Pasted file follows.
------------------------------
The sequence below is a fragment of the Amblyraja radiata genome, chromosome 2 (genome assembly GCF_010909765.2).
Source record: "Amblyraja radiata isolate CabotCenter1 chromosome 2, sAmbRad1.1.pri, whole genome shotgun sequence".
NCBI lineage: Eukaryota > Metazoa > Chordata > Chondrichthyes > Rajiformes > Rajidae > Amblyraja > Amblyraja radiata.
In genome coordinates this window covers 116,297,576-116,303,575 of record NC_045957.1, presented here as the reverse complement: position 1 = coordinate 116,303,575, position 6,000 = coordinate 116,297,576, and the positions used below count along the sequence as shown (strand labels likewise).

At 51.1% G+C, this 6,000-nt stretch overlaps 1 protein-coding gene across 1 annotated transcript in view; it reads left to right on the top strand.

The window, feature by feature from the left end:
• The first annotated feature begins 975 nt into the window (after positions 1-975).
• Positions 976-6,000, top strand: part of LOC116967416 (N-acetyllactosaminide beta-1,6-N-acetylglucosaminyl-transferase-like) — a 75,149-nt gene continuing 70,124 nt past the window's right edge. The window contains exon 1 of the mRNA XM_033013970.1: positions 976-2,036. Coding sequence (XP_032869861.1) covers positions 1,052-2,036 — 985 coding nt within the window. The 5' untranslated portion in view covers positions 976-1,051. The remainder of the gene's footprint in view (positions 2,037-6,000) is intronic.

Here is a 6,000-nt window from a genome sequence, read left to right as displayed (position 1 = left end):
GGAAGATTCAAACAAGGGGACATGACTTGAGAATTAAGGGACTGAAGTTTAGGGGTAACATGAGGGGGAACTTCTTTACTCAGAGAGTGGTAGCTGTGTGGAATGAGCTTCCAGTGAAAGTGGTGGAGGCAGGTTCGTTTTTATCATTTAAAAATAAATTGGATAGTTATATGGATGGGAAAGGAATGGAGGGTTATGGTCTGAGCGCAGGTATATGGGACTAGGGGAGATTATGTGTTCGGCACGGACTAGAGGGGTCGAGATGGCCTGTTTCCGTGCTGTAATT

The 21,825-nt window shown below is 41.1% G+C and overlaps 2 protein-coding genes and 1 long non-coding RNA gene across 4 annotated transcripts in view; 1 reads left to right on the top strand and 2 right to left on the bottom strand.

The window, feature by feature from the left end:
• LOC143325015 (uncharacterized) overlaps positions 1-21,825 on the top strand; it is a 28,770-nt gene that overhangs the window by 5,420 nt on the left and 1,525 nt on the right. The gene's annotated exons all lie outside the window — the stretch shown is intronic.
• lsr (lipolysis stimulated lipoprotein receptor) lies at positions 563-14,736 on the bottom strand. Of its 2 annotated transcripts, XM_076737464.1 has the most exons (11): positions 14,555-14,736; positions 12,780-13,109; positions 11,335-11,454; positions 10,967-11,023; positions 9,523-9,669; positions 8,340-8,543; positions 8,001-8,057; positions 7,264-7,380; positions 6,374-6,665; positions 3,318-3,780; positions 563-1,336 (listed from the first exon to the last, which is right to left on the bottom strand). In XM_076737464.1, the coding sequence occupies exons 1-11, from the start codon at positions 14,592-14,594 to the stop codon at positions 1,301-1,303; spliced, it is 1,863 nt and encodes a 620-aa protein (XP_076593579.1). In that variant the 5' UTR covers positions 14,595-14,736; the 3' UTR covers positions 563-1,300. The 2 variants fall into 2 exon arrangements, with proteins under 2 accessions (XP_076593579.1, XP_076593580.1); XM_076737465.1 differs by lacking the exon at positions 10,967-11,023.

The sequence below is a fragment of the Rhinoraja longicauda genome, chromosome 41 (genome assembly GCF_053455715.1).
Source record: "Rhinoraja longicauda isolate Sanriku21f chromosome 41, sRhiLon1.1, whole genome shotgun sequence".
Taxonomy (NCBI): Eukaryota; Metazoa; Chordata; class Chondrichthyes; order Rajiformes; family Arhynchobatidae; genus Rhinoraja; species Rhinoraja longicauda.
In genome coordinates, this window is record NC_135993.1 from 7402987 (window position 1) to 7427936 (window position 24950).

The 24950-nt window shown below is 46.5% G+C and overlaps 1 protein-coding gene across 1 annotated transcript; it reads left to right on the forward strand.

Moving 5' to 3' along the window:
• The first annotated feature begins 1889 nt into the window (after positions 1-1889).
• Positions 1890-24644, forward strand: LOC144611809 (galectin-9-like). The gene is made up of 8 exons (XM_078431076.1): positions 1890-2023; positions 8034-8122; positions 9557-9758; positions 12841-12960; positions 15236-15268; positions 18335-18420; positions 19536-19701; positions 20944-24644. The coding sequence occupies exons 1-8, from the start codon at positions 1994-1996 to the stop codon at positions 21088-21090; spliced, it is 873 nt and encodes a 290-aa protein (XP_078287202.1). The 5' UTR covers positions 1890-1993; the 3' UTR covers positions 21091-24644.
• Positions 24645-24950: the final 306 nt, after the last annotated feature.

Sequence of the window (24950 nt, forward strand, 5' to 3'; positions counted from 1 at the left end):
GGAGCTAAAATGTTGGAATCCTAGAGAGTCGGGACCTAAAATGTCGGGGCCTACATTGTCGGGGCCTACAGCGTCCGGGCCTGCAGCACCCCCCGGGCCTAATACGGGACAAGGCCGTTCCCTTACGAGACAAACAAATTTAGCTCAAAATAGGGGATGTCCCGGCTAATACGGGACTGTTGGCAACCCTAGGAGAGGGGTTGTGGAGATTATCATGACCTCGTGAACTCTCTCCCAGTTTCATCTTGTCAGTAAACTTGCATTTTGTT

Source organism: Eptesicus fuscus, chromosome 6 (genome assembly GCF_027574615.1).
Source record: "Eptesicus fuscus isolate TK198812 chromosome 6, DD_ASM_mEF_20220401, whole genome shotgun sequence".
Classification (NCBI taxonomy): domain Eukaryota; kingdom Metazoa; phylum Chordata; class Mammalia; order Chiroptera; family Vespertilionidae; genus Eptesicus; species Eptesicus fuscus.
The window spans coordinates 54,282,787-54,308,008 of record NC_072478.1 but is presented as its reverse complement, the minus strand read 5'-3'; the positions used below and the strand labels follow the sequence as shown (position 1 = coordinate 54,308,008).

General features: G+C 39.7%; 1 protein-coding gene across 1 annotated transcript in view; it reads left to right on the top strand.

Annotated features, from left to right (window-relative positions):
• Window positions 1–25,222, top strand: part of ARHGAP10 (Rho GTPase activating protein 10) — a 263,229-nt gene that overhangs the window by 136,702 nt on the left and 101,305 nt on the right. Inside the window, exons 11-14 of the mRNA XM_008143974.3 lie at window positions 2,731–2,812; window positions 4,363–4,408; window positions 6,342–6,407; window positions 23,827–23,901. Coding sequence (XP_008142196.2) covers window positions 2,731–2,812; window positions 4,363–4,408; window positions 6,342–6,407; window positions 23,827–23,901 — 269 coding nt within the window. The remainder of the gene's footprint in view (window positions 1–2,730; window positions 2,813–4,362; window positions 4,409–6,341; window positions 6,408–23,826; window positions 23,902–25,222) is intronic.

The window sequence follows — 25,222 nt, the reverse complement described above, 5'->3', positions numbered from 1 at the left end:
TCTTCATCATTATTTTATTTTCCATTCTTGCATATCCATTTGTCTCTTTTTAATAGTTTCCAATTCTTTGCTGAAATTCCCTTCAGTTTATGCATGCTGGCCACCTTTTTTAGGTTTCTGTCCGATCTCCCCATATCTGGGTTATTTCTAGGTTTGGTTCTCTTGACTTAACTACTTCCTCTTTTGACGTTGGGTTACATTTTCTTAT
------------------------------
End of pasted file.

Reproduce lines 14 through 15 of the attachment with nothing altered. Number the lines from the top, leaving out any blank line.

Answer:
• lsr (lipolysis stimulated lipoprotein receptor) lies at positions 563-14,736 on the bottom strand. Of its 2 annotated transcripts, XM_076737464.1 has the most exons (11): positions 14,555-14,736; positions 12,780-13,109; positions 11,335-11,454; positions 10,967-11,023; positions 9,523-9,669; positions 8,340-8,543; positions 8,001-8,057; positions 7,264-7,380; positions 6,374-6,665; positions 3,318-3,780; positions 563-1,336 (listed from the first exon to the last, which is right to left on the bottom strand). In XM_076737464.1, the coding sequence occupies exons 1-11, from the start codon at positions 14,592-14,594 to the stop codon at positions 1,301-1,303; spliced, it is 1,863 nt and encodes a 620-aa protein (XP_076593579.1). In that variant the 5' UTR covers positions 14,595-14,736; the 3' UTR covers positions 563-1,300. The 2 variants fall into 2 exon arrangements, with proteins under 2 accessions (XP_076593579.1, XP_076593580.1); XM_076737465.1 differs by lacking the exon at positions 10,967-11,023.

The sequence below is a fragment of the Rhinoraja longicauda genome, chromosome 41 (genome assembly GCF_053455715.1).